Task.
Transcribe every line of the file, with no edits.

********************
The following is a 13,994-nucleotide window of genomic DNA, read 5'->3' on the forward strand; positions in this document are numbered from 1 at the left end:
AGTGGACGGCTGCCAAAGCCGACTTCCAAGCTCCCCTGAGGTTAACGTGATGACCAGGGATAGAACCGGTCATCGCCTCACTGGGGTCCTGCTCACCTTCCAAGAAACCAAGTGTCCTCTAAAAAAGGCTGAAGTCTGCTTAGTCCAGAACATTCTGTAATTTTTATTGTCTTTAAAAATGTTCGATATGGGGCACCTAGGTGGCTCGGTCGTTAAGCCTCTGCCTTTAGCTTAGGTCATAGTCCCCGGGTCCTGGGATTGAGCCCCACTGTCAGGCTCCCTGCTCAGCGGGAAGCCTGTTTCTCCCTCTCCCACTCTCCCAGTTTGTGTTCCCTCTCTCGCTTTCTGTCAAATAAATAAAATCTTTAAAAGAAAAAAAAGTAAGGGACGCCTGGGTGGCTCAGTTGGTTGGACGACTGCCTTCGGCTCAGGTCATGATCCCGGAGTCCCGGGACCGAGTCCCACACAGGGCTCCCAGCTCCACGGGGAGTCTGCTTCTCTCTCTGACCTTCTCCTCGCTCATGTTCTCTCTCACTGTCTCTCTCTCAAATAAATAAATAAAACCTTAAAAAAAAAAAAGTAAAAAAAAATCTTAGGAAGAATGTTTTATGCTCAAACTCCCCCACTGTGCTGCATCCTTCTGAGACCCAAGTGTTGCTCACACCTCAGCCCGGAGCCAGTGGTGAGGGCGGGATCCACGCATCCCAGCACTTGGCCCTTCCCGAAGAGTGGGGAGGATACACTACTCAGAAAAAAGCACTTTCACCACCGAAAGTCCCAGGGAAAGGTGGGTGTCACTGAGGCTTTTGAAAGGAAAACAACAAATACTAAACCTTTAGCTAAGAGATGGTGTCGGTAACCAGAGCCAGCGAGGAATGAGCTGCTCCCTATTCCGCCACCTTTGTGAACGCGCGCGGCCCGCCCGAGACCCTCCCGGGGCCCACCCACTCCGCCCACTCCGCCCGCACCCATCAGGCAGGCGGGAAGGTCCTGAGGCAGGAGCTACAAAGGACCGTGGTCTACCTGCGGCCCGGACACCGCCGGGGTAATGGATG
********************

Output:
The following is a 13,994-nucleotide window of genomic DNA, read 5'->3' on the forward strand; positions in this document are numbered from 1 at the left end:
AGTGGACGGCTGCCAAAGCCGACTTCCAAGCTCCCCTGAGGTTAACGTGATGACCAGGGATAGAACCGGTCATCGCCTCACTGGGGTCCTGCTCACCTTCCAAGAAACCAAGTGTCCTCTAAAAAAGGCTGAAGTCTGCTTAGTCCAGAACATTCTGTAATTTTTATTGTCTTTAAAAATGTTCGATATGGGGCACCTAGGTGGCTCGGTCGTTAAGCCTCTGCCTTTAGCTTAGGTCATAGTCCCCGGGTCCTGGGATTGAGCCCCACTGTCAGGCTCCCTGCTCAGCGGGAAGCCTGTTTCTCCCTCTCCCACTCTCCCAGTTTGTGTTCCCTCTCTCGCTTTCTGTCAAATAAATAAAATCTTTAAAAGAAAAAAAAGTAAGGGACGCCTGGGTGGCTCAGTTGGTTGGACGACTGCCTTCGGCTCAGGTCATGATCCCGGAGTCCCGGGACCGAGTCCCACACAGGGCTCCCAGCTCCACGGGGAGTCTGCTTCTCTCTCTGACCTTCTCCTCGCTCATGTTCTCTCTCACTGTCTCTCTCTCAAATAAATAAATAAAACCTTAAAAAAAAAAAAGTAAAAAAAAATCTTAGGAAGAATGTTTTATGCTCAAACTCCCCCACTGTGCTGCATCCTTCTGAGACCCAAGTGTTGCTCACACCTCAGCCCGGAGCCAGTGGTGAGGGCGGGATCCACGCATCCCAGCACTTGGCCCTTCCCGAAGAGTGGGGAGGATACACTACTCAGAAAAAAGCACTTTCACCACCGAAAGTCCCAGGGAAAGGTGGGTGTCACTGAGGCTTTTGAAAGGAAAACAACAAATACTAAACCTTTAGCTAAGAGATGGTGTCGGTAACCAGAGCCAGCGAGGAATGAGCTGCTCCCTATTCCGCCACCTTTGTGAACGCGCGCGGCCCGCCCGAGACCCTCCCGGGGCCCACCCACTCCGCCCACTCCGCCCGCACCCATCAGGCAGGCGGGAAGGTCCTGAGGCAGGAGCTACAAAGGACCGTGGTCTACCTGCGGCCCGGACACCGCCGGGGTAATGGATG